COMPAS Poll/Survey

If employees of a high profile or federally regulated company want to tweet or blog, they should stick to the subject of Italian cuisine or another topic that is exquisitely non-controversial. On controversial topics, it makes little difference what side the employees take—they should stay clear. For example, they should stay clear of commenting on corporate taxes or homosexual rights whichever side they would favour. It is the topic that matters far, far more than the position the employees actually take.

Employee blogging and tweeting has been a persistent source of controversy ever since the arrival of the new technologies. A recent case involves the apparent dismissal of an employee of a federally regulated company for tweeting against homosexual marriage.

Steering clear of legal or dismissal aspects of tweeting and blogging, we asked the CEOs and business leaders on the panel about acceptability. Panelists were asked to score the acceptability of 14 different types of messages or comments.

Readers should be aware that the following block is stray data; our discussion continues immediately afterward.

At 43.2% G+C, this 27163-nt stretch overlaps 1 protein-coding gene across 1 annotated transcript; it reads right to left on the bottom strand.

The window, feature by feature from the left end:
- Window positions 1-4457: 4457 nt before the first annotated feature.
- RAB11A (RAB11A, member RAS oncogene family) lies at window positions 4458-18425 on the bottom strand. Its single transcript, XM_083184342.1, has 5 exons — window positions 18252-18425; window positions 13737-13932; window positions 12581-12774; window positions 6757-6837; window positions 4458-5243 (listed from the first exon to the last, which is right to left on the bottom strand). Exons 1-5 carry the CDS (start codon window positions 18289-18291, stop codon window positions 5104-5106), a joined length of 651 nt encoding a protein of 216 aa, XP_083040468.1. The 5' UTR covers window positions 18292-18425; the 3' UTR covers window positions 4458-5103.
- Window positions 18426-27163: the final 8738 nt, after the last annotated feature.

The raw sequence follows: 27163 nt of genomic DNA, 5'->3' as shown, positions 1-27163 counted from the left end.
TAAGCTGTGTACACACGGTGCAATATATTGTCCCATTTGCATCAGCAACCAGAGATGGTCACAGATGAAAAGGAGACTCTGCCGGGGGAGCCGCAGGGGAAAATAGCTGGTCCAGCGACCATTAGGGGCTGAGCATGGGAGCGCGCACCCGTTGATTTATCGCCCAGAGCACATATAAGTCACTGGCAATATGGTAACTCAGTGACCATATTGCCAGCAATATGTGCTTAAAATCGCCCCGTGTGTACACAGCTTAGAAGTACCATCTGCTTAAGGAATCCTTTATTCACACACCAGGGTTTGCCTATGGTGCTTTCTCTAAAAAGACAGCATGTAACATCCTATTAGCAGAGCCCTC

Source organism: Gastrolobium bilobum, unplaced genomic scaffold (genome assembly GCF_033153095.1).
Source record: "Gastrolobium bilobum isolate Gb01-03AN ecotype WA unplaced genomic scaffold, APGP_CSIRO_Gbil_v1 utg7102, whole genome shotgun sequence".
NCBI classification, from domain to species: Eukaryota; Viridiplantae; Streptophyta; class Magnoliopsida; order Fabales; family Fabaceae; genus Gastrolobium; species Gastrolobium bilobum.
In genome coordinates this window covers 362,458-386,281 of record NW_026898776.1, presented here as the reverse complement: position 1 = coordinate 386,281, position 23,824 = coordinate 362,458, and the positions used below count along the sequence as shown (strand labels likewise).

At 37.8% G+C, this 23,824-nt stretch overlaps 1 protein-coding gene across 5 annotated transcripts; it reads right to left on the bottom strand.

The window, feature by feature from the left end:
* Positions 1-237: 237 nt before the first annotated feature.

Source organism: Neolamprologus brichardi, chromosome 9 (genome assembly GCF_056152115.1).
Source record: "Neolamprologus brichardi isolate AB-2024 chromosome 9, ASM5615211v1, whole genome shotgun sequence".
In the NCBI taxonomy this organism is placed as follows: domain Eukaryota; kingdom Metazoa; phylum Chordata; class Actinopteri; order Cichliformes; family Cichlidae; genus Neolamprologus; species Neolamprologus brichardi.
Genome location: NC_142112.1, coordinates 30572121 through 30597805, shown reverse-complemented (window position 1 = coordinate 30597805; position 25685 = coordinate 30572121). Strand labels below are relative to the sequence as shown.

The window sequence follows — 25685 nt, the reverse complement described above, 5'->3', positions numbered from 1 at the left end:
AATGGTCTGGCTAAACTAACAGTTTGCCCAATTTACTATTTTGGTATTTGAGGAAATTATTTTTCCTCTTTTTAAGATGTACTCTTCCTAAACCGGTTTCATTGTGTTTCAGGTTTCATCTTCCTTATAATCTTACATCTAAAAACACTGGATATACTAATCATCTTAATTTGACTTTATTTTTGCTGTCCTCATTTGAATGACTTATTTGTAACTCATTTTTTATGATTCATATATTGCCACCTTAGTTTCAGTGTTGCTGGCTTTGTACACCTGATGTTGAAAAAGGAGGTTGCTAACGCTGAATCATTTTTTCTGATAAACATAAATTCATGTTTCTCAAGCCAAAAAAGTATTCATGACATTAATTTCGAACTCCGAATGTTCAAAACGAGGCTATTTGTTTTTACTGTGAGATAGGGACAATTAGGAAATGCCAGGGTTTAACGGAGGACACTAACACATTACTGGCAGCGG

“The merits of southern Italian cuisine” is the only topic that a clear majority of panelists found acceptable for blogging or tweeting. Furthermore, it was a majority, not a consensus. The only other topic perceived as somewhat acceptable was to advocate tax cuts, but even this topic elicited an intense minority sense of unacceptability.

These are the key findings from this past week’s Internet survey of CEOs and business leaders on the COMPAS panel. The weekly business survey is undertaken for Canadian Business magazine.

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